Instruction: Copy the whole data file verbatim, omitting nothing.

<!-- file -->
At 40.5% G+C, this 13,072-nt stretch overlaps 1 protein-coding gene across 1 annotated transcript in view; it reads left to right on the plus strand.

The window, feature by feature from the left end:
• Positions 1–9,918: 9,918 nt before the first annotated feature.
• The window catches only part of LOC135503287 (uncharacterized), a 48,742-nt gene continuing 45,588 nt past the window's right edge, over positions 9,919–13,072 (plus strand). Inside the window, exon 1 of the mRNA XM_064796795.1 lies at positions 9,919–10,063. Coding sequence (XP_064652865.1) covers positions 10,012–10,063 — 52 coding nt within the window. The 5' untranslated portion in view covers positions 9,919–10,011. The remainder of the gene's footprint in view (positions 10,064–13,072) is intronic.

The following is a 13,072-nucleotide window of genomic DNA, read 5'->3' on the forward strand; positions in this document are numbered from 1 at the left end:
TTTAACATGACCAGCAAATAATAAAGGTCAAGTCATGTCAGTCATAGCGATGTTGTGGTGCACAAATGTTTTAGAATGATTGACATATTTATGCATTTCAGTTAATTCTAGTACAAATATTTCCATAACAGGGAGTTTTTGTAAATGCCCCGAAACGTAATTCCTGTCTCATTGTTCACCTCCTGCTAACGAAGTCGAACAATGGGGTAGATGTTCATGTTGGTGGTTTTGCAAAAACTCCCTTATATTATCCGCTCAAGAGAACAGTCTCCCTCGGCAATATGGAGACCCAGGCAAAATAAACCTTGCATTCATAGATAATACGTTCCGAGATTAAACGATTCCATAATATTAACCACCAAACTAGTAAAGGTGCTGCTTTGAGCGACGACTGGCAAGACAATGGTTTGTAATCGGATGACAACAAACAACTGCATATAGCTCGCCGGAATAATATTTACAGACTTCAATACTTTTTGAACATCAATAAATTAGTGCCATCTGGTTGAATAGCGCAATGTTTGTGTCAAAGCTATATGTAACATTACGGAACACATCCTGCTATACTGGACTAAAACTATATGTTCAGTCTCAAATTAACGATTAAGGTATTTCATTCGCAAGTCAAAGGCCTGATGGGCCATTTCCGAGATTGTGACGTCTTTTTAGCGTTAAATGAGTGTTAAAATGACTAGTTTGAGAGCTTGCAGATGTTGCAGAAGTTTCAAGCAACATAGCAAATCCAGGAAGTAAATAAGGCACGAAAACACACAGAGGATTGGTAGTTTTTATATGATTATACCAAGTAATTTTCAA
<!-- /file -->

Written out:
At 40.5% G+C, this 13,072-nt stretch overlaps 1 protein-coding gene across 1 annotated transcript in view; it reads left to right on the plus strand.

The window, feature by feature from the left end:
• Positions 1–9,918: 9,918 nt before the first annotated feature.
• The window catches only part of LOC135503287 (uncharacterized), a 48,742-nt gene continuing 45,588 nt past the window's right edge, over positions 9,919–13,072 (plus strand). Inside the window, exon 1 of the mRNA XM_064796795.1 lies at positions 9,919–10,063. Coding sequence (XP_064652865.1) covers positions 10,012–10,063 — 52 coding nt within the window. The 5' untranslated portion in view covers positions 9,919–10,011. The remainder of the gene's footprint in view (positions 10,064–13,072) is intronic.

The following is a 13,072-nucleotide window of genomic DNA, read 5'->3' on the forward strand; positions in this document are numbered from 1 at the left end:
TTTAACATGACCAGCAAATAATAAAGGTCAAGTCATGTCAGTCATAGCGATGTTGTGGTGCACAAATGTTTTAGAATGATTGACATATTTATGCATTTCAGTTAATTCTAGTACAAATATTTCCATAACAGGGAGTTTTTGTAAATGCCCCGAAACGTAATTCCTGTCTCATTGTTCACCTCCTGCTAACGAAGTCGAACAATGGGGTAGATGTTCATGTTGGTGGTTTTGCAAAAACTCCCTTATATTATCCGCTCAAGAGAACAGTCTCCCTCGGCAATATGGAGACCCAGGCAAAATAAACCTTGCATTCATAGATAATACGTTCCGAGATTAAACGATTCCATAATATTAACCACCAAACTAGTAAAGGTGCTGCTTTGAGCGACGACTGGCAAGACAATGGTTTGTAATCGGATGACAACAAACAACTGCATATAGCTCGCCGGAATAATATTTACAGACTTCAATACTTTTTGAACATCAATAAATTAGTGCCATCTGGTTGAATAGCGCAATGTTTGTGTCAAAGCTATATGTAACATTACGGAACACATCCTGCTATACTGGACTAAAACTATATGTTCAGTCTCAAATTAACGATTAAGGTATTTCATTCGCAAGTCAAAGGCCTGATGGGCCATTTCCGAGATTGTGACGTCTTTTTAGCGTTAAATGAGTGTTAAAATGACTAGTTTGAGAGCTTGCAGATGTTGCAGAAGTTTCAAGCAACATAGCAAATCCAGGAAGTAAATAAGGCACGAAAACACACAGAGGATTGGTAGTTTTTATATGATTATACCAAGTAATTTTCAA